Exhibition

Jana Euler
The Traveling Legends of the Morecorns

8th Floor

Press Release

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Jana Euler, Morecorn 3, 2021

This is strange realism, but it’s a strange reality.

All serious art, however funny, is a way of trying to describe what in fact is going on, what people actually do and feel, how people relate to everything else in this belly of the universe, the womb of things to be and tomb of things that were, this unending story. In Jana Euler’s new paintings, the legend has not only action but a hero — a tragic hero, alas — the Morecorn.

In art there is time to gather old ideas and sow new ones, and still the story isn’t over. The mythological unicorn once told the time on another world, a world of beginnings without end, of initiations, losses, transformations, and translations. The unicorn still populates the imaginations of children, who might ponder how to meet one, or become one. The kitsch, fairy-tale imagery, set in rainbow-scapes, is endless. All this collides with the applied magic of Silicon Valley and its desire for infinite growth, where venture capitalist Aileen Lee coined the term unicorn to describe the mythological startup with a billion-dollar valuation. In this world of magic, the rainbow belongs to Apple, and a logic dependent on rarity and scarcity of time and goods can sustain itself only through perpetual growth. Euler’s creatures must grow hugely elongated noses to hold the multiplying number of horns, leading to severe imbalances, filling half the paintings, dragging down the once-weightless bodies. Euler’s Morecorns look as if they’ve suffered as many tricks as conflicts, fewer triumphs than snares and delusions, missions that fail, people who don’t understand.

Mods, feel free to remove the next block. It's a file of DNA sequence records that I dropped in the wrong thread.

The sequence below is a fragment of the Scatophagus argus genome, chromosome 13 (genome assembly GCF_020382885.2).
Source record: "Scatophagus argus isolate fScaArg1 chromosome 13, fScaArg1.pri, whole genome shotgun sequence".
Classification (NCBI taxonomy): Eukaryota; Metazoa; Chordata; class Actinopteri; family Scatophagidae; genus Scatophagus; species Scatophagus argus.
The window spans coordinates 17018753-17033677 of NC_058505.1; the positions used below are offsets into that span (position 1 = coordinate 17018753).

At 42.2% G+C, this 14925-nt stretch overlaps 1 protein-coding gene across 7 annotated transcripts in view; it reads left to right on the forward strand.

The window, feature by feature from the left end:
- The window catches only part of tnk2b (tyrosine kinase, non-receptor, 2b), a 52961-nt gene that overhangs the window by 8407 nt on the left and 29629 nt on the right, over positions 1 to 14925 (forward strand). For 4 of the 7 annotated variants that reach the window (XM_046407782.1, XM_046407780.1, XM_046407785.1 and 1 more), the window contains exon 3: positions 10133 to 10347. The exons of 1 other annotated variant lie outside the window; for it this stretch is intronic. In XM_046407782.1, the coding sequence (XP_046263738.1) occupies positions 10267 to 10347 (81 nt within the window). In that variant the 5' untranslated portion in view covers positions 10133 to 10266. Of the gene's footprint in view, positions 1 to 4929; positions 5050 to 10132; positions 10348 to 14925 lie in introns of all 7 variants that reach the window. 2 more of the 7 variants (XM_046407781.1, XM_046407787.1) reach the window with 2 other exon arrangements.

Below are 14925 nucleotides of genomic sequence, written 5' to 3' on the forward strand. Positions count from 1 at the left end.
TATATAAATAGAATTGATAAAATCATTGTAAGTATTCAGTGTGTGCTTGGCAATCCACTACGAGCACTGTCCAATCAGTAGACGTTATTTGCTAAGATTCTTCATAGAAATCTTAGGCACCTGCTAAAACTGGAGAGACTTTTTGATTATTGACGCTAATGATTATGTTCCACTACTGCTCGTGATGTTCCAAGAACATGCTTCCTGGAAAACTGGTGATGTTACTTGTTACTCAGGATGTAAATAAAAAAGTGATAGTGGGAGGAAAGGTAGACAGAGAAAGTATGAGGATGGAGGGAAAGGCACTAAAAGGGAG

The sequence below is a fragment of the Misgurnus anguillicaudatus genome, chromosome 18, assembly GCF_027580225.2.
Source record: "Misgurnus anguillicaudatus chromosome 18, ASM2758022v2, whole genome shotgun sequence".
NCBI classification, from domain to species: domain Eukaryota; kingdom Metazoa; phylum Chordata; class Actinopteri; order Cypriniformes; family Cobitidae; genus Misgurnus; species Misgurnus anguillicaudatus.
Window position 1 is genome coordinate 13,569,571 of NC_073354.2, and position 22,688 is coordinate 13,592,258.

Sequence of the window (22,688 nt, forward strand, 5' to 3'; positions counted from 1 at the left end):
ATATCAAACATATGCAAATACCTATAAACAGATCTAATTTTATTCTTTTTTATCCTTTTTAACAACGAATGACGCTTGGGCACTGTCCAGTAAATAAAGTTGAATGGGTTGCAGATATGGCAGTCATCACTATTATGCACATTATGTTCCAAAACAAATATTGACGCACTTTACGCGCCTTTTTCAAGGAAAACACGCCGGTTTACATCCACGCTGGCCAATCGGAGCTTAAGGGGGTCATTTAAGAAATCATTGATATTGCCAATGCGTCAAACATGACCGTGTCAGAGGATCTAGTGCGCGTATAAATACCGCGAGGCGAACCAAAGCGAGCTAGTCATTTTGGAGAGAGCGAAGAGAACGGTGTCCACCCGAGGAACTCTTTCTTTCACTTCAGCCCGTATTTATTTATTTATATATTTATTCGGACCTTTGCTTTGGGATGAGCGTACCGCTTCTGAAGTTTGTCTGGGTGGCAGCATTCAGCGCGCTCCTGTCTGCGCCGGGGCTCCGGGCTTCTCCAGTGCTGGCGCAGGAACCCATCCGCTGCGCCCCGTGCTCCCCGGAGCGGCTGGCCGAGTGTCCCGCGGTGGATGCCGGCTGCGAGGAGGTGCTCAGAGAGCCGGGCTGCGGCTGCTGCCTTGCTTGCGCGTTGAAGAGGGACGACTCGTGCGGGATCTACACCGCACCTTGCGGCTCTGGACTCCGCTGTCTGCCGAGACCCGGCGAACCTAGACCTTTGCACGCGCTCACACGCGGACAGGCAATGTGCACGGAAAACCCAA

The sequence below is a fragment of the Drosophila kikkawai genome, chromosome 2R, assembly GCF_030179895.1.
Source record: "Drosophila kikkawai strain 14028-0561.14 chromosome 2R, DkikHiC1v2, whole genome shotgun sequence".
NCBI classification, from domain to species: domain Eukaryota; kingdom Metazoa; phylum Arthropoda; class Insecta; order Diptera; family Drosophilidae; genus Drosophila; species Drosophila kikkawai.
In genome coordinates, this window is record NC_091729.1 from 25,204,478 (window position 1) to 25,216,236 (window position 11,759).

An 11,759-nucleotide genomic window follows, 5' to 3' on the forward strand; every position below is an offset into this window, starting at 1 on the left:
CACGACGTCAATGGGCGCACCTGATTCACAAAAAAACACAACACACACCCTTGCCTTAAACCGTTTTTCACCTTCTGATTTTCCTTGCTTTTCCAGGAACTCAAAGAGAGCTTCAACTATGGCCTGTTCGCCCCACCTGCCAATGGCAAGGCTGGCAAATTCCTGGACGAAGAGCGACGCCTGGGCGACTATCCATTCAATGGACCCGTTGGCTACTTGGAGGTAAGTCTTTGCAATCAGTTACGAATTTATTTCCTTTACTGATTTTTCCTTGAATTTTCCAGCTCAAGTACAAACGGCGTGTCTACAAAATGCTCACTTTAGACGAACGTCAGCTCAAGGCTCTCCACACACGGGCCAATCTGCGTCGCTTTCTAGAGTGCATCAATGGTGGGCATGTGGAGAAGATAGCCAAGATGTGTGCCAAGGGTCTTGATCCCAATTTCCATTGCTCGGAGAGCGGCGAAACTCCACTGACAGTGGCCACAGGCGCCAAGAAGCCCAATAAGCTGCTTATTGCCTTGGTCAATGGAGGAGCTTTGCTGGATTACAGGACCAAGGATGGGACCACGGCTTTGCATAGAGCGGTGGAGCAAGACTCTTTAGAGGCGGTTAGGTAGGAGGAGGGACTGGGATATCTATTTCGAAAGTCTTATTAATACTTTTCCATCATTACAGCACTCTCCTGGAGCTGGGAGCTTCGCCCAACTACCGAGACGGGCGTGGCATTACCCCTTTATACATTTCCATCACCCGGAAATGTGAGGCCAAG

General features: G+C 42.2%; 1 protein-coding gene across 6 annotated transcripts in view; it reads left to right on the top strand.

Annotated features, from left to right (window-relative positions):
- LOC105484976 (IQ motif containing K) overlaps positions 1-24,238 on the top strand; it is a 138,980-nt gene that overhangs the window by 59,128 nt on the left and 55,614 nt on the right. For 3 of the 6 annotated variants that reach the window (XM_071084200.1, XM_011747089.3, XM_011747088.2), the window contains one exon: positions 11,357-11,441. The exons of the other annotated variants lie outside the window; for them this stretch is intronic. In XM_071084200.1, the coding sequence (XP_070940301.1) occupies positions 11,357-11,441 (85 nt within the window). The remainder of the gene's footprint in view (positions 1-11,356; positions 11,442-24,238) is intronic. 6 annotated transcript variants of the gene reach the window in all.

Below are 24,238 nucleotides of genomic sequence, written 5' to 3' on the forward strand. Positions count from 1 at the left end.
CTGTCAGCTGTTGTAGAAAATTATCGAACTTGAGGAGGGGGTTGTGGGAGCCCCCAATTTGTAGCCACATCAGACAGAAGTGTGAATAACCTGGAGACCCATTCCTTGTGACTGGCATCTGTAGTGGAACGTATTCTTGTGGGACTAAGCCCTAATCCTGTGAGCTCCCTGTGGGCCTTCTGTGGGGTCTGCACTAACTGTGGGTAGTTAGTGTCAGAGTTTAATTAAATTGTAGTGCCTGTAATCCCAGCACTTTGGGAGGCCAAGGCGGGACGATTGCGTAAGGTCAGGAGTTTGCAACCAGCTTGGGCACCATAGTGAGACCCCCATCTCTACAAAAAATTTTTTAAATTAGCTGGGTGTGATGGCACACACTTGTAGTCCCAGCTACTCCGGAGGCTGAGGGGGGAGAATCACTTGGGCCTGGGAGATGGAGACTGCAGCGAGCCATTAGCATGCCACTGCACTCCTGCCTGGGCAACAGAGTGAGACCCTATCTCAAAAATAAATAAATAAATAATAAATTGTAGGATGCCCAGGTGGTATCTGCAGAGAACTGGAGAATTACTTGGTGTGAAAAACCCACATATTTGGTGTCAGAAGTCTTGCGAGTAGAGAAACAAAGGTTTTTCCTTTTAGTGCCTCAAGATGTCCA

I had been considering the unicorn as motif since I was first invited to write this piece, but when I meet Euler at Greene Naftali to stand among the works, she’s all about process, material, and technique. She is in New York for her first exhibition with the gallery, and is excited and nervous. She has been painting the series over the past year, despite having seen less art and fewer people than ever, a state of intensity and emotions that we are all too familiar with. The paintings are unusual. For a second they look anemic and veiled, less luminous than I’d expected. But every step changes their appearance. Move left or right, approach and step back: the images shimmer like oil on water. To yield these translucent and opaque tonalities, with their many gradations of reflection, Euler has used iridescent paint. It makes sense, because Euler insists that one must see paintings in person, and iridescent colors are very difficult to photograph. Every brush stroke is both translucent and reflective, throwing light, producing no stable mark. Euler had to step into painting as a defamiliarized experience, and there were many surprises. The translucency means that all mistakes can be seen; reworked unicorn body parts are visible as shadows. Everything was experiment, and she needed to relearn her techniques. This produced a sense of freedom, and a challenge: Can I get away with this kitsch, on the level of material and motif, and can I make good work that is serious but funny? It is not easy to tell the story of how we have wrested new forms of social and intimate life from a pandemic.